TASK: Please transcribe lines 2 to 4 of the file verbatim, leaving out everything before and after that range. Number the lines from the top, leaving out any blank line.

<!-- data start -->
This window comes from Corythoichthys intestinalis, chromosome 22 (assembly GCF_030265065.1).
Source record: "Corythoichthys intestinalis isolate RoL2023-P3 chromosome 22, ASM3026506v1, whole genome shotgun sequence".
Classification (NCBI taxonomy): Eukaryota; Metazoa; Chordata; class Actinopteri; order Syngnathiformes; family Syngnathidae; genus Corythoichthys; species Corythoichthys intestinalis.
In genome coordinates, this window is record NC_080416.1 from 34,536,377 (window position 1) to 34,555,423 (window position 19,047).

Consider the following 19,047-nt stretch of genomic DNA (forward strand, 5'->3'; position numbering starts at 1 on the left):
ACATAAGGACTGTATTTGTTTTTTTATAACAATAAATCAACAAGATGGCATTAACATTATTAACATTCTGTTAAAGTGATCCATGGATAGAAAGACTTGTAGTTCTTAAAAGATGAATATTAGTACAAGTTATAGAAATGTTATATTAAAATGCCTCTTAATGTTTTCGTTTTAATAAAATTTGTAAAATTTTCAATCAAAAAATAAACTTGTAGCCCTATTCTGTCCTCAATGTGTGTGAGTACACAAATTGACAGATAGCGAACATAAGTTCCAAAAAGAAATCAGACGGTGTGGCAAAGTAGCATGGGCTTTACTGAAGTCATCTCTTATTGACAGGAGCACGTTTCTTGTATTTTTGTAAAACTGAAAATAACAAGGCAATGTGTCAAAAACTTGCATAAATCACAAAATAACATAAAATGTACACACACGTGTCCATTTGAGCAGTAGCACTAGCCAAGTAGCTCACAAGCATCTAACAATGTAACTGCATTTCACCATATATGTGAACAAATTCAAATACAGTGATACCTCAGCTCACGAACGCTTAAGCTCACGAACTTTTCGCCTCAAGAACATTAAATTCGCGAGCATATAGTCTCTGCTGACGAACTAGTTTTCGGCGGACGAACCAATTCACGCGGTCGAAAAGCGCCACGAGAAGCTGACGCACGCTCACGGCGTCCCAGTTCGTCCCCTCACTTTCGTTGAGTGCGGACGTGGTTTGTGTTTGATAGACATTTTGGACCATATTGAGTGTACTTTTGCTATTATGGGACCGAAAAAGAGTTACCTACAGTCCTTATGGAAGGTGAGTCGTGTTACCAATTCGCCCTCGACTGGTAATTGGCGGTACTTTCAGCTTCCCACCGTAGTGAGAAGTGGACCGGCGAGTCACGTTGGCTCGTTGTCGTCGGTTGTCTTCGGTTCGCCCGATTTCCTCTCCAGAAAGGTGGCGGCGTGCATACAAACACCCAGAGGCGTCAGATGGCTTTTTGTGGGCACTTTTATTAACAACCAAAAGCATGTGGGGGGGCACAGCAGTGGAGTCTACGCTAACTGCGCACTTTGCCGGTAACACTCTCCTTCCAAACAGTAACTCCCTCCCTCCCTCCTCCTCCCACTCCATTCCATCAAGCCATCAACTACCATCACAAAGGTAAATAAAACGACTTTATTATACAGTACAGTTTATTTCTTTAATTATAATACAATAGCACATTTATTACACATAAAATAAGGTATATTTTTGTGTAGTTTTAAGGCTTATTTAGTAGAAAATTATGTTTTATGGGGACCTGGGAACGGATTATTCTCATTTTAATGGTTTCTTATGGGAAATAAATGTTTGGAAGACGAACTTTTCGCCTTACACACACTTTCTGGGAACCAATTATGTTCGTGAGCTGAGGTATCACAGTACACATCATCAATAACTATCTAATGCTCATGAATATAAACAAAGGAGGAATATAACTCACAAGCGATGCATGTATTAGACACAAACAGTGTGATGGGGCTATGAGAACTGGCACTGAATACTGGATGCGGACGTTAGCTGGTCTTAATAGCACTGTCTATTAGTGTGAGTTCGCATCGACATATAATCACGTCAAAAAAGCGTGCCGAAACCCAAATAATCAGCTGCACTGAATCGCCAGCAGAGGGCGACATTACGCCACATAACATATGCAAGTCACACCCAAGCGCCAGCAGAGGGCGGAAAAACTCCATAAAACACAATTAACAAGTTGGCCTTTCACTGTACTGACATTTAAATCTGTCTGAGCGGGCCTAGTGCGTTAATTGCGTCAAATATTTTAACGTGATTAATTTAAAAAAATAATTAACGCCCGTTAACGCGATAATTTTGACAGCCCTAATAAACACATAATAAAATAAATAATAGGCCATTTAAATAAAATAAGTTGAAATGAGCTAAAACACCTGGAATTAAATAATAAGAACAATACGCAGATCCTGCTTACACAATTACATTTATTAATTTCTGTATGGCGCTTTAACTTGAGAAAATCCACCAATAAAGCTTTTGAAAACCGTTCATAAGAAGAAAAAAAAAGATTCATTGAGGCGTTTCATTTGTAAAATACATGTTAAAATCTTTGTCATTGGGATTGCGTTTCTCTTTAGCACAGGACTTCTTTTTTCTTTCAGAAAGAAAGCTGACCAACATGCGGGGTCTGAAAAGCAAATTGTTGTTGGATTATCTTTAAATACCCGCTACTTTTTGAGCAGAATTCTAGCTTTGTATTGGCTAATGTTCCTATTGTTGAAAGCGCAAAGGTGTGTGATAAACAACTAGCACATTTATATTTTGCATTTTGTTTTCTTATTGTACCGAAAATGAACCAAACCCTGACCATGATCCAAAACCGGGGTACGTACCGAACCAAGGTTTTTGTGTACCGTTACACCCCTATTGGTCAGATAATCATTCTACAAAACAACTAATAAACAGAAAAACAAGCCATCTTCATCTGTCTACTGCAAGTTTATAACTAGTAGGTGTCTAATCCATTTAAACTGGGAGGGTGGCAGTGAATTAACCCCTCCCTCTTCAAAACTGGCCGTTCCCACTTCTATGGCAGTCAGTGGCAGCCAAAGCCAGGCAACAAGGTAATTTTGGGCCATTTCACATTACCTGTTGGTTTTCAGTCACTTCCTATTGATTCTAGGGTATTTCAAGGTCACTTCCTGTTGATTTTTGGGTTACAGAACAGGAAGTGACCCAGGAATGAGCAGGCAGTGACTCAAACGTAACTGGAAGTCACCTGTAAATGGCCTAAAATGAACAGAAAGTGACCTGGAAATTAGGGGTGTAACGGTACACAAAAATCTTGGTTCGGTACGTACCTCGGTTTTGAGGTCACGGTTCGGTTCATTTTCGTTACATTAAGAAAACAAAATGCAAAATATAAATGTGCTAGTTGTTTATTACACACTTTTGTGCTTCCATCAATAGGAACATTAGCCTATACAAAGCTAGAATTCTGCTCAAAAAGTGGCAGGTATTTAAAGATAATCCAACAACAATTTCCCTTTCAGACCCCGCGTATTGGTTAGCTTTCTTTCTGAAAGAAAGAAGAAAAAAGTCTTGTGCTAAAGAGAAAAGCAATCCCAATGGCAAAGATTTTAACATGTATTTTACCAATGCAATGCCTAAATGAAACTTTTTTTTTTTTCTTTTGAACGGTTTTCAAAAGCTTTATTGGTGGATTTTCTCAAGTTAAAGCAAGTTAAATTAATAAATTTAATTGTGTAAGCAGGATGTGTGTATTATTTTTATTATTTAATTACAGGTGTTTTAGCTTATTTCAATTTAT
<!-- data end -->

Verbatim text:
Source record: "Corythoichthys intestinalis isolate RoL2023-P3 chromosome 22, ASM3026506v1, whole genome shotgun sequence".
Classification (NCBI taxonomy): Eukaryota; Metazoa; Chordata; class Actinopteri; order Syngnathiformes; family Syngnathidae; genus Corythoichthys; species Corythoichthys intestinalis.
In genome coordinates, this window is record NC_080416.1 from 34,536,377 (window position 1) to 34,555,423 (window position 19,047).